N-dimensional space

N-dimensional space

In mathematics, an "n"-dimensional space is a topological space whose dimension is "n" (where "n" is a fixed natural number). The archetypical example is "n"-dimensional Euclidean space, which describes Euclidean geometry in "n" dimensions.

Many familiar geometric objects can be generalized to any number of dimensions. For example, the two-dimensional triangle and the three-dimensional tetrahedron can be seen as specific instances of the "n"-dimensional simplex. Also, the circle and the sphere can be seen as specific instances of the "n"-dimensional hypersphere. More generally, an "n"-dimensional manifold is a space that locally looks like "n"-dimensional Euclidean space, but whose global structure may be non-Euclidean.

There are also notions of dimension (such as Hausdorff dimension in topology and Kodaira dimension in algebraic geometry) that apply to even more general spaces.

Sometimes it is convenient in science to describe an object with "n" degrees of freedom as if it were a point in some "n"-dimensional space. For example, classical mechanics describes the three-dimensional position and momentum of a point particle as a point in 6-dimensional phase space.


Rotation is not as easily generalized to higher dimensions. Rotation is motion of points in a circular path. A point cannot trace out a spherical path as it moves through space, so rotation is inherently a two-dimensions-at-a-time phenomenon. The sine and cosine functions, which describe circular motion, are a pair of functions that cannot readily be expanded to form a triple.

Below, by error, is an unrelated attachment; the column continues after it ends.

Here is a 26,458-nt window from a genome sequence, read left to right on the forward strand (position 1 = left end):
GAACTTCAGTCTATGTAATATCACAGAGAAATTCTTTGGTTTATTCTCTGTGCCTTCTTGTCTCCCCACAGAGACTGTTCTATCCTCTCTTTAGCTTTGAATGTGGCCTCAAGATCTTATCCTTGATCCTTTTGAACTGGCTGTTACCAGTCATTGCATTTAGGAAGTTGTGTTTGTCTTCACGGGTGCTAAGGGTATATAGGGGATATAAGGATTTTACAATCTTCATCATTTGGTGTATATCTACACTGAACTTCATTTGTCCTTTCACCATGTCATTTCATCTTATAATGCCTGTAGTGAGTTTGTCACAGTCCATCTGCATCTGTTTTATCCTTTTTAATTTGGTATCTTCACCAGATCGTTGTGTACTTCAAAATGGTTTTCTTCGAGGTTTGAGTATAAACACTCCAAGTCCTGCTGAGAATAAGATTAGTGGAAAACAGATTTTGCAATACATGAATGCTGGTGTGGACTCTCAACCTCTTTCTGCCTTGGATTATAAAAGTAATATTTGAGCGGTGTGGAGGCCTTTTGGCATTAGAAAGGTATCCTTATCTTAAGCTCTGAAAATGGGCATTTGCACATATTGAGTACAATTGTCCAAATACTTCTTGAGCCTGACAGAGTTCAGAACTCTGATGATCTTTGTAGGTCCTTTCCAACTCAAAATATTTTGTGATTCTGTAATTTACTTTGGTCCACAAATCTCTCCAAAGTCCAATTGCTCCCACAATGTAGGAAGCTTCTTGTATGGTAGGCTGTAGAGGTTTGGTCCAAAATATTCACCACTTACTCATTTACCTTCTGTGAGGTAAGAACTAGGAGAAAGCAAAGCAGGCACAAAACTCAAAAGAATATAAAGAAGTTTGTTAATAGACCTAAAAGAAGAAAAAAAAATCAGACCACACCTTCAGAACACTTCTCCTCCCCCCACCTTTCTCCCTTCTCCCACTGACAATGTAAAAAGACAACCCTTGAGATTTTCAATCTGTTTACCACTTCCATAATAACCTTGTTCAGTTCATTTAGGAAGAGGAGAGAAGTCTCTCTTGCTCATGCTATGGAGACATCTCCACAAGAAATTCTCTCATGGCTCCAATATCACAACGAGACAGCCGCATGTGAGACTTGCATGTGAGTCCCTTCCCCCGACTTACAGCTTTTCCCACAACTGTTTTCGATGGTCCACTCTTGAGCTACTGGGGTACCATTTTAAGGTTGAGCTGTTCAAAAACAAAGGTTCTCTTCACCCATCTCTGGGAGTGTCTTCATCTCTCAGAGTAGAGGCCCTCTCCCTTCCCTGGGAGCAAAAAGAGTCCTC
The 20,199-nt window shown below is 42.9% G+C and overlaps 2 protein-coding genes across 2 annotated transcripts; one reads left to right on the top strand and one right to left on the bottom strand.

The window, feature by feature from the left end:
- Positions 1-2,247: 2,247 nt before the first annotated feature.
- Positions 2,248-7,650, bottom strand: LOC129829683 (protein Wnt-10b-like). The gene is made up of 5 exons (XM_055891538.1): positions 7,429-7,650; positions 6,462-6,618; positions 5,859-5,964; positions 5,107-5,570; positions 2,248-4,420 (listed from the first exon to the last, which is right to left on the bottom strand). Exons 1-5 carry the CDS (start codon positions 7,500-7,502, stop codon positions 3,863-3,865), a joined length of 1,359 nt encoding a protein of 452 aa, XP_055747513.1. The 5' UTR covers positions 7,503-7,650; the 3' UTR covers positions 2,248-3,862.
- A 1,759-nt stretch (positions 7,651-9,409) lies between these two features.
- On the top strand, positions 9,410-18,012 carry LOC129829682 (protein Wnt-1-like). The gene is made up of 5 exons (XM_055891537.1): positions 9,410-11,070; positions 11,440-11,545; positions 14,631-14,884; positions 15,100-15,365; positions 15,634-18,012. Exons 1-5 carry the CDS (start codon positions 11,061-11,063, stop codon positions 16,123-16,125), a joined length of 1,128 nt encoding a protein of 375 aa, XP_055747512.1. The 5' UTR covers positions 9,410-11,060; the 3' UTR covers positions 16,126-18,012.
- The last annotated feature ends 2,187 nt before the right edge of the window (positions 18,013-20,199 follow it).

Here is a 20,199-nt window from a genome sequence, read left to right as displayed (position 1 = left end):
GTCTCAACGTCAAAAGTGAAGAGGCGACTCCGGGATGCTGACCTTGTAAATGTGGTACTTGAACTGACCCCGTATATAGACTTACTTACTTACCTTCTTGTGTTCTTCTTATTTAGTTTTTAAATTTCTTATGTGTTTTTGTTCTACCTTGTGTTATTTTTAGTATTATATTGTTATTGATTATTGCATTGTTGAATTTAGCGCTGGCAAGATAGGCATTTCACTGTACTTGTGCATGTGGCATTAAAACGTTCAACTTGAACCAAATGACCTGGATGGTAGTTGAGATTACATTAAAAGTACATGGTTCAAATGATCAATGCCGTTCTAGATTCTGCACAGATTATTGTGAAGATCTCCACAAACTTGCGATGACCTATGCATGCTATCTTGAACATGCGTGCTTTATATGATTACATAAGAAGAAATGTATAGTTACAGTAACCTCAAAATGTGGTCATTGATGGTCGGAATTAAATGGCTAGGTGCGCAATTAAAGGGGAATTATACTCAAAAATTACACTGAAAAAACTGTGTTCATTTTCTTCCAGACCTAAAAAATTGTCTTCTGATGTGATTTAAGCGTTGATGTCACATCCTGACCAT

A matrix, however, is very easily generalized to any natural number of dimensions. A rotation matrix, which is a type of square matrix, requires at least two rows and at least two columns. When a rotation matrix has an odd number of rows and columns, and describes rotation around a coordinate axis, one row and one column are uninvolved. That row and that column contain all zero entries except for a single one. (See the 3 x 3 matrix below.) This is consistent with the fact that three-dimensional objects rotate around a linear axis, and the points that are on that axis rotate "in place," moving in a circle with a radius of zero, as it were.

This 3 × 3 matrix represents rotation around the "x"-axis:

: mathcal{R}( heta_R):= egin{pmatrix} 1 & 0 & 0 \ 0 & cos{ heta_R} & - sin{ heta_R} \ 0 & sin{ heta_R} & cos{ heta_R} end{pmatrix} where heta_R is the roll angle.

Analogously, this 4 × 4 matrix represents rotation around the "wx"-plane:

: mathcal{R}( heta):= egin{pmatrix} 1 & 0 & 0 & 0\ 0 & 1 & 0 & 0\ 0 & 0 & cos{ heta} & - sin{ heta} \ 0 & 0 & sin{ heta} & cos{ heta} end{pmatrix} where heta is one of six angles that are analogous to the roll angle.

By examining rotation matrices of various sizes, several things can be inferred: First, that linear axes of rotation can be found in any odd number of dimensions, including three. Secondly, that objects in four dimensions can rotate around a two-dimensional axis, in which case the points that are in that plane rotate "in place." Thirdly, objects in four dimensions can also rotate at two different speeds at the same time, since a two-dimensional axis of rotation offers enough space for rotation to begin at a speed that is different from that of the rotation that is already taking place. More generally, objects in an even number of dimensions can rotate at up to half that number of different speeds simultaneously.

This is a 4 × 4 matrix that represents rotation at two speeds at once:

: mathcal{R}( heta):= egin{pmatrix} cos{ heta} & - sin{ heta} & 0 & 0\ sin{ heta} & cos{ heta} & 0 & 0\ 0 & 0 & cos{ heta} & - sin{ heta} \ 0 & 0 & sin{ heta} & cos{ heta} end{pmatrix}

See also

* n-dimensional calculus
* facet (mathematics)
* fourth dimension
* four-vector
* vector decomposition
* coordinate space
* kissing number problem

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